Saturday, 18 April 2015

Not such a perfect day.

"It was the best of times and it was the worst of times.*" Do you remember where that quotation is from?  It sprang to my mind today when things went wrong, then right, then wrong again.

Working on my blog at Chez-Jim.
These days I go to the office three times a week with an agenda in mind. If I printed out my to-do list on Monday it would take up a roll of wall-paper but by Friday it would be even longer and that's because on Wednesday, stuff always happens!

This Wednesday I didn't even start on my to-dos because the electric shutter was broken and the ice-cream freezer had gone off and it had started to thaw out. You can't just walk away from that and do your paperwork!

Fortunately the shutter can be worked manually but it is a real chore to wind it up and down. The freezer just had to be fixed quickly, so of course we checked the fuse boxes and all was working there.  The next step was to follow the wire from the shutter motor, through three walls and into the store cupboard where we found that it ran into a duct with the wire from the freezer. That seemed suspicious!

The duct ran along behind some shelves that were full of sales goods which we removed and "Lo and Behold**" we found a socket with two plugs. A sign read "Do Not Switch Off" but, guess what?

I switched them both on and the freezer lit up so I was pretty sure the shutters would work as well:.........They didn't.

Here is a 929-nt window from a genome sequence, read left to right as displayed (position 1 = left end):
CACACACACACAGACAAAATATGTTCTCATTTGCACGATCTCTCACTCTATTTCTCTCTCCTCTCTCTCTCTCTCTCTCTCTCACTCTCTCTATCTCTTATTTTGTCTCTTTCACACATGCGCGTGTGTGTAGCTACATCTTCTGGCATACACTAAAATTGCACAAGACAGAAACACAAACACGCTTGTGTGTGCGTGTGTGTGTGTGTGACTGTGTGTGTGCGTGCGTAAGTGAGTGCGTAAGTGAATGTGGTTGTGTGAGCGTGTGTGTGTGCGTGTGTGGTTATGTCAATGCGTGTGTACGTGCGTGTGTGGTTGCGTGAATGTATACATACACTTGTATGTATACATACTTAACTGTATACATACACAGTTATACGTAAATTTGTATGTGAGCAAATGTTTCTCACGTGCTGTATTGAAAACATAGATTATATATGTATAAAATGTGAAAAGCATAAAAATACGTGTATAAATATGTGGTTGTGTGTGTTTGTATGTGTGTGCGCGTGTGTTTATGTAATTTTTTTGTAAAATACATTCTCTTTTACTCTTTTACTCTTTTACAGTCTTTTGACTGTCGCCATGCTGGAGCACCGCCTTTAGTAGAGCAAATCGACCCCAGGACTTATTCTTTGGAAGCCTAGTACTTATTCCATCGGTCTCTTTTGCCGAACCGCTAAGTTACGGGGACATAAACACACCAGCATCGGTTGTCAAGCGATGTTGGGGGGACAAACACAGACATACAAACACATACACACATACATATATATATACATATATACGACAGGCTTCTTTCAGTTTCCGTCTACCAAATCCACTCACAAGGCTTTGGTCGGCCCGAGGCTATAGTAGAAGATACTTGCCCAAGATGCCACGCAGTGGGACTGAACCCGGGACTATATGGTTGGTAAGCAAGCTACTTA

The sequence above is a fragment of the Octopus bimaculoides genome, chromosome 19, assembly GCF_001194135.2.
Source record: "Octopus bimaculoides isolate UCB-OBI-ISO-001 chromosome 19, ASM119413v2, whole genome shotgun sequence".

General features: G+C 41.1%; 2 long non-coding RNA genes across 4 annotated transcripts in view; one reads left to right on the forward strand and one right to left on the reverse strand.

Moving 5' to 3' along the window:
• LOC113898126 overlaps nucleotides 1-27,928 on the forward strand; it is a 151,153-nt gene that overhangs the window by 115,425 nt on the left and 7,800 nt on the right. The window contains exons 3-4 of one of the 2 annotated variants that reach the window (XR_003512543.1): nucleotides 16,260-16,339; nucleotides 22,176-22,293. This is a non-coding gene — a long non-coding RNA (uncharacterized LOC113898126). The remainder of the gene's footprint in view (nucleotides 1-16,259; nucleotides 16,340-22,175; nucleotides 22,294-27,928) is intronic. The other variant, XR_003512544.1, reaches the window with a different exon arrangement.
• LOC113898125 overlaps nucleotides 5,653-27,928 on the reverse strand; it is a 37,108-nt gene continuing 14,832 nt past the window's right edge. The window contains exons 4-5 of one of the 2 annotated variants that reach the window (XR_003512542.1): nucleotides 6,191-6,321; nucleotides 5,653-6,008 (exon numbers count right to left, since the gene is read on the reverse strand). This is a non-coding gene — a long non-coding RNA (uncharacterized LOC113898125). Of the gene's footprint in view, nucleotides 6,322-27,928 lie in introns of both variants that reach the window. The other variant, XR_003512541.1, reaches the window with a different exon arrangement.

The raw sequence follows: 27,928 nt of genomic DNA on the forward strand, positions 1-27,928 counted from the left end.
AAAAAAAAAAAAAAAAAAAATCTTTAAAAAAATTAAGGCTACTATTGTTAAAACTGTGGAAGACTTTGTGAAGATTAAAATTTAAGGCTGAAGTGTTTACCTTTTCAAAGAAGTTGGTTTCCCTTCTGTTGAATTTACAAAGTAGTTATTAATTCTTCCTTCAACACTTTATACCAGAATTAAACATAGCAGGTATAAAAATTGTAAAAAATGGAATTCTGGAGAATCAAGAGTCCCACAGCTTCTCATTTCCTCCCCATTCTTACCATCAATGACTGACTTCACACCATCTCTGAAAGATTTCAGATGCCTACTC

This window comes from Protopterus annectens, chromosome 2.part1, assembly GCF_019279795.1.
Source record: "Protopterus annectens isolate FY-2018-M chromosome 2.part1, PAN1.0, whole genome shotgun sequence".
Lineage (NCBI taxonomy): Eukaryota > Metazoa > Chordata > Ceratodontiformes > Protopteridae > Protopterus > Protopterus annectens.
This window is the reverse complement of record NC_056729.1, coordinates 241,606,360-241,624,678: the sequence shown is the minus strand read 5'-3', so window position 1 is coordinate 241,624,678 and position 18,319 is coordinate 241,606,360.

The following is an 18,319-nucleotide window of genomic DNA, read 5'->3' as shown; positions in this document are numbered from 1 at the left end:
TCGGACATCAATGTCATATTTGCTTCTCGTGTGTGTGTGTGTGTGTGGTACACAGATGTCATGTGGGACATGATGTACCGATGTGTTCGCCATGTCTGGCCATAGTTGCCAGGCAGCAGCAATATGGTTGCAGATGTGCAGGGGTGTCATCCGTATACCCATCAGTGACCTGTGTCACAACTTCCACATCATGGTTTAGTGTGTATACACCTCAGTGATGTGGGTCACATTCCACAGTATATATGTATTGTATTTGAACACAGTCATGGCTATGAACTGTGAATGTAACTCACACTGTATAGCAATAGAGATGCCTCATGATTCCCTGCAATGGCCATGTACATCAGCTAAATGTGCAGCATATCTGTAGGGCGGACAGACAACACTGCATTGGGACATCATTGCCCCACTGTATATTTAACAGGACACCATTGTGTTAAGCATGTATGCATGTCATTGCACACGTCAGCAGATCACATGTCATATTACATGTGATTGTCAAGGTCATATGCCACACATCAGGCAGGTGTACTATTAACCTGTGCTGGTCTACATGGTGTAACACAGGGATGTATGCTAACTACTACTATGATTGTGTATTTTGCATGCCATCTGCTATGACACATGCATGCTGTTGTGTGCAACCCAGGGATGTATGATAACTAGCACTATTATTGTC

An inspection of the plug's innards showed a burned-out fuse which we replaced by taking one out of a redundant fan heater. Victory was ours. But who turned the switches off??

A Ranger is good in a crisis. We can give you CPR, rescue a swan, tow you out of a hole, and give you a tracheotomy or an amputation with no anaesthetic, and all of these roles are more rewarding than emptying dog bins, at least in my view. However we are deemed incompetent when it comes to changing a fuse; they have to tested by a man named Pat.

Laurence Rose; ornithologist, composer
and former chair of the Friends.
I went back to my list and started work on editing a press release concerning dogs and disturbance during the nightingale season. I was interrupted many times with minor issues and requests for information and then a scheduled meeting about boats and break-ins.

There was no time for lunch as we had to put the furniture out for an afternoon talk which was to be given by an old colleague from the RSPB, Laurence Rose. I was looking forward to hearing what he had to say about springtime in Norfolk but crisis number two was on it's way, by bicycle.

A breathless cyclist popped his head round the door to tell us that our cattle had escaped and they were on the footpath. This has happened before; on one occasion they turned out to be someone else's cows so we asked him to describe them. "Brown, very butch and extremely shaggy, with big horns." Definitely not Fresians then. 

Age has taught me to be sceptical so I assumed that the cyclist had actually found himself cycling through the cattle enclosure which is out of bounds and within the quarry, but Ranger Sam James and I went to check anyway. As we passed people on the Heron Trail we asked them if they had seen any loose cattle and they certainly had.